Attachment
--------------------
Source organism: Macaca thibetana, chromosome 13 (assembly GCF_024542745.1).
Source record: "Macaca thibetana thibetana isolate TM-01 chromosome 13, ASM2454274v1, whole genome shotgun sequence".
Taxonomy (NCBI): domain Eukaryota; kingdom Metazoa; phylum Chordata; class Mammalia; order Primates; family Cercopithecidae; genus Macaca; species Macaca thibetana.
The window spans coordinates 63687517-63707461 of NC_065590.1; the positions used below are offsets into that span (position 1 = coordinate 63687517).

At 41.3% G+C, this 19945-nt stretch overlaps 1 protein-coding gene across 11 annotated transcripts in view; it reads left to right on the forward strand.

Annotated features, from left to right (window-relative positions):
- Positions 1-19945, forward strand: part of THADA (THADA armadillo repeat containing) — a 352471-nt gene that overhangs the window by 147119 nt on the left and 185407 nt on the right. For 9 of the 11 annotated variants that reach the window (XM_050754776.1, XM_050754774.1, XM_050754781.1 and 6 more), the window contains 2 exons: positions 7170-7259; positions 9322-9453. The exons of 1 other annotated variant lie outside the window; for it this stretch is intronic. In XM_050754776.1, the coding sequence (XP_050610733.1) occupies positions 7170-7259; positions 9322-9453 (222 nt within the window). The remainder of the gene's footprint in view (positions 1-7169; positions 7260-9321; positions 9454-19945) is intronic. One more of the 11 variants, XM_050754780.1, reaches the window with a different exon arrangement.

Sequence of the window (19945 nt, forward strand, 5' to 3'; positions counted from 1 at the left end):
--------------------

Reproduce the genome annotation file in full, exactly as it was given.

Source organism: Macaca thibetana, chromosome 13 (assembly GCF_024542745.1).
Source record: "Macaca thibetana thibetana isolate TM-01 chromosome 13, ASM2454274v1, whole genome shotgun sequence".
Taxonomy (NCBI): domain Eukaryota; kingdom Metazoa; phylum Chordata; class Mammalia; order Primates; family Cercopithecidae; genus Macaca; species Macaca thibetana.
The window spans coordinates 63687517-63707461 of NC_065590.1; the positions used below are offsets into that span (position 1 = coordinate 63687517).

At 41.3% G+C, this 19945-nt stretch overlaps 1 protein-coding gene across 11 annotated transcripts in view; it reads left to right on the forward strand.

Annotated features, from left to right (window-relative positions):
- Positions 1-19945, forward strand: part of THADA (THADA armadillo repeat containing) — a 352471-nt gene that overhangs the window by 147119 nt on the left and 185407 nt on the right. For 9 of the 11 annotated variants that reach the window (XM_050754776.1, XM_050754774.1, XM_050754781.1 and 6 more), the window contains 2 exons: positions 7170-7259; positions 9322-9453. The exons of 1 other annotated variant lie outside the window; for it this stretch is intronic. In XM_050754776.1, the coding sequence (XP_050610733.1) occupies positions 7170-7259; positions 9322-9453 (222 nt within the window). The remainder of the gene's footprint in view (positions 1-7169; positions 7260-9321; positions 9454-19945) is intronic. One more of the 11 variants, XM_050754780.1, reaches the window with a different exon arrangement.

Sequence of the window (19945 nt, forward strand, 5' to 3'; positions counted from 1 at the left end):